Homes can be insured up to $250,000; furnishings and contents coverage is available up to $100,000. Commercial property limits are $500,000 on the building and $500,000 on contents. Is Wind-Driven Rain Considered Flooding?
No. Rain entering through wind-damaged windows, doors or a hole in a wall or roof that results in standing water or puddles is considered windstorm damage, not flood damage. The NFIP only covers damage caused by a general condition of flooding (defined as a general and temporary condition during which the surface of normally dry land is partially or completely inundated). Flooding typically is caused by storm surge, wave wash, tidal waves or the overflow of any body of water over normally dry land areas. Buildings that sustain this type of damage usually have a high-water mark showing how high the water rose before it subsided. Although the Standard Flood Insurance Policy (SFIP) specifically excludes wind and hail damage, many homeowners policies provide coverage for this type of damage. Check your policy to see if this is included. Does a Flood Policy Cover My Basement?
While flood insurance does not cover basement improvements such as finished walls, floors, or ceilings, or personal belongings kept in a basement, it does cover structural elements, essential equipment, and other basic items normally located in a basement. (For example unimproved structural parts such as walls, foundation and utility connections are covered.) Coverage usually applies to sump pumps, water tanks, furnaces, air conditioners and clean-up as part of the structural coverage. Finished portions of a basement, by law, are not covered.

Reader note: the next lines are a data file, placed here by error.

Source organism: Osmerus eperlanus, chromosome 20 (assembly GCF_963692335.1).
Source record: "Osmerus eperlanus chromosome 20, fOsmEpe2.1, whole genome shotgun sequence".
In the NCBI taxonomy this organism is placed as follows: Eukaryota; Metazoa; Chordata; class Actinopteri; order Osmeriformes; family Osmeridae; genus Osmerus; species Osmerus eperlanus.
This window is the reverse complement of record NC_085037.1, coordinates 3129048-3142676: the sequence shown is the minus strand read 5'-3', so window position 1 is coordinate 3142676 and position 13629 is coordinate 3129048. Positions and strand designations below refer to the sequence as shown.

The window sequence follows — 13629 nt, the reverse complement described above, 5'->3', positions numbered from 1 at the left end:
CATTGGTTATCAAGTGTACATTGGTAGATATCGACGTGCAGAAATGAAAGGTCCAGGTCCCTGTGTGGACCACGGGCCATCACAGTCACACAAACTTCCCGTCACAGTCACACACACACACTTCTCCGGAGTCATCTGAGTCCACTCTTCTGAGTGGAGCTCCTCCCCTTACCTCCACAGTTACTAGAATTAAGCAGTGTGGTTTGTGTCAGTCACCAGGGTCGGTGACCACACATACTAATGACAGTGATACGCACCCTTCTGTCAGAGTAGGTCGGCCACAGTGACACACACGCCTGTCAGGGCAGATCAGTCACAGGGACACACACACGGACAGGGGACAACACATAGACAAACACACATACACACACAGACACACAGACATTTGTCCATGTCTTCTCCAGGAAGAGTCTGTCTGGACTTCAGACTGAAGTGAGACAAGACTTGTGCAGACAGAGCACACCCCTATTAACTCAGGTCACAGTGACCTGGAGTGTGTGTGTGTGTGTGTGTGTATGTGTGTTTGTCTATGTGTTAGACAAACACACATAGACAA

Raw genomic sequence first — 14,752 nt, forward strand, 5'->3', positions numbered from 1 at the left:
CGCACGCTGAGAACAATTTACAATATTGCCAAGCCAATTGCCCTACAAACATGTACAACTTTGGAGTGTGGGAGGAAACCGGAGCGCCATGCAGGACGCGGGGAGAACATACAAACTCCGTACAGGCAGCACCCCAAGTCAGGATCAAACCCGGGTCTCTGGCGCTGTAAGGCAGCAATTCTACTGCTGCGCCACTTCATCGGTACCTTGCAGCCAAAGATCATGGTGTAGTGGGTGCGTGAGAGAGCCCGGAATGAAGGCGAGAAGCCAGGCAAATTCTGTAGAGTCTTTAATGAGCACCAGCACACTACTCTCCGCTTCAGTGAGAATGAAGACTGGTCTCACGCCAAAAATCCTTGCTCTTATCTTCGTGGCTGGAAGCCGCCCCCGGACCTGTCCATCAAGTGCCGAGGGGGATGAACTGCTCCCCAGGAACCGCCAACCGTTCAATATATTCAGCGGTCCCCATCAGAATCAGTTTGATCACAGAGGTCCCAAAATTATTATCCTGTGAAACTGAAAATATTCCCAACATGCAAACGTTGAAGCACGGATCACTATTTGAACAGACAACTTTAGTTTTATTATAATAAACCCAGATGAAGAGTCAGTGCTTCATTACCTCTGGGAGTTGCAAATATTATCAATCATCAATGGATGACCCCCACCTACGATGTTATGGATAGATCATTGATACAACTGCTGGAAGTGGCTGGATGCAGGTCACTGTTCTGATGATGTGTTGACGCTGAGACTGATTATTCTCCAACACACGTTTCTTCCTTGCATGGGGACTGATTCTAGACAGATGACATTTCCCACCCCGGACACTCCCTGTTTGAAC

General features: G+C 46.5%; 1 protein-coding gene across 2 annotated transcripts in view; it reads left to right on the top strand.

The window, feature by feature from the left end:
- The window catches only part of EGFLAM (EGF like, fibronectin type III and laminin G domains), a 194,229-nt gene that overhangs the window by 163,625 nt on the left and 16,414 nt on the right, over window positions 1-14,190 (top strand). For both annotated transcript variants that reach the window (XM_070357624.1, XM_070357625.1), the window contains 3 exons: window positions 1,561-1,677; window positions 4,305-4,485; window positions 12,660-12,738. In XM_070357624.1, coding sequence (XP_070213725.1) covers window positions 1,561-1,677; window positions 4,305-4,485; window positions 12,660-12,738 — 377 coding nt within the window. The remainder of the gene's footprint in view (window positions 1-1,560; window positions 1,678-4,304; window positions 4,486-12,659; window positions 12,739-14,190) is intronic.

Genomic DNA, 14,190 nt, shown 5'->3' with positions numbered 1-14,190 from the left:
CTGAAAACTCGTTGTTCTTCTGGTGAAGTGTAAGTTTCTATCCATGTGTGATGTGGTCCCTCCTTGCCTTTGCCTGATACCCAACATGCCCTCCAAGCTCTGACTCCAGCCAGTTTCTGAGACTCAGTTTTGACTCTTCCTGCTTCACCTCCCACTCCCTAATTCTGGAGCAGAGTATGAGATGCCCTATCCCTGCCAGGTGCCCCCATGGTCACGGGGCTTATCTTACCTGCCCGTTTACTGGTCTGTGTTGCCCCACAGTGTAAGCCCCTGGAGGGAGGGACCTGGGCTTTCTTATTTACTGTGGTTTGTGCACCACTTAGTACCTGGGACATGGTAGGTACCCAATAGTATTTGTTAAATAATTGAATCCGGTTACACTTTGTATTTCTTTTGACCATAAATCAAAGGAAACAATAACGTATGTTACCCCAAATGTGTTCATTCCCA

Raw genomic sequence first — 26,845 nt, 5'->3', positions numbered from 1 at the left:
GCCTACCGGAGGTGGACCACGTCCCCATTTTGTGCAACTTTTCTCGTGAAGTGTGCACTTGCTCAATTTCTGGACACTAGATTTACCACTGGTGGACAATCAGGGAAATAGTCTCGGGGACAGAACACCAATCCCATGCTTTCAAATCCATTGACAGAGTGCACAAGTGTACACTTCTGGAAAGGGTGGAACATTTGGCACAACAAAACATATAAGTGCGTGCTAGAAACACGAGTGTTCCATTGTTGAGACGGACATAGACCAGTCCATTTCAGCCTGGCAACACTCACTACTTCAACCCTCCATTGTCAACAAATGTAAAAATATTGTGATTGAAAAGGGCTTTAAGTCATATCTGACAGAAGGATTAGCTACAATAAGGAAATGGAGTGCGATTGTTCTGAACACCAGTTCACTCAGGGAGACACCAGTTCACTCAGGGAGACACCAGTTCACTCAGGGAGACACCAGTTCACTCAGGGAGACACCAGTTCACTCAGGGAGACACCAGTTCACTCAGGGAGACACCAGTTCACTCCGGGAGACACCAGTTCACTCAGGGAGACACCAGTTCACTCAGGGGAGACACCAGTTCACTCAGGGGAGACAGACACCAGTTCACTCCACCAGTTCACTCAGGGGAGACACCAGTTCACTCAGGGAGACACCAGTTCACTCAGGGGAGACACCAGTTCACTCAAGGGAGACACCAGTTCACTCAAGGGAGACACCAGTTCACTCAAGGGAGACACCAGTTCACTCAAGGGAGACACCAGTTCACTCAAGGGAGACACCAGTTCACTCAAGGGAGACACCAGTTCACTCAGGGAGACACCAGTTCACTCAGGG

The NFIP generally defines a basement as any area of a building with a floor that is below ground level on all sides. Is Flood Insurance Ver y Expensive?
The amount you will pay for flood insurance will depend on your risk. If your home or business is in a high-risk area, you will pay more than someone that is in a moderate to low-risk area. Talk to your community’s floodplain manager to find out your property’s level of risk. In addition, your premiums are based on the elevation of the structure as well as the deductible you select. How Do I Purchase Flood Insurance?
Start by talking with your trusted insurance advisor. If your agent does not sell flood insurance, you can find an agent by contacting the National Flood Insurance Program (NFIP), https://www.floodsmart.gov/. How Long Will it Take for My Policy to be Effective?
Normally there is a 30-day waiting period for the policy to be effective. There is an exception if the purchase of flood insurance is in connection with extending or renewing a mortgage loan.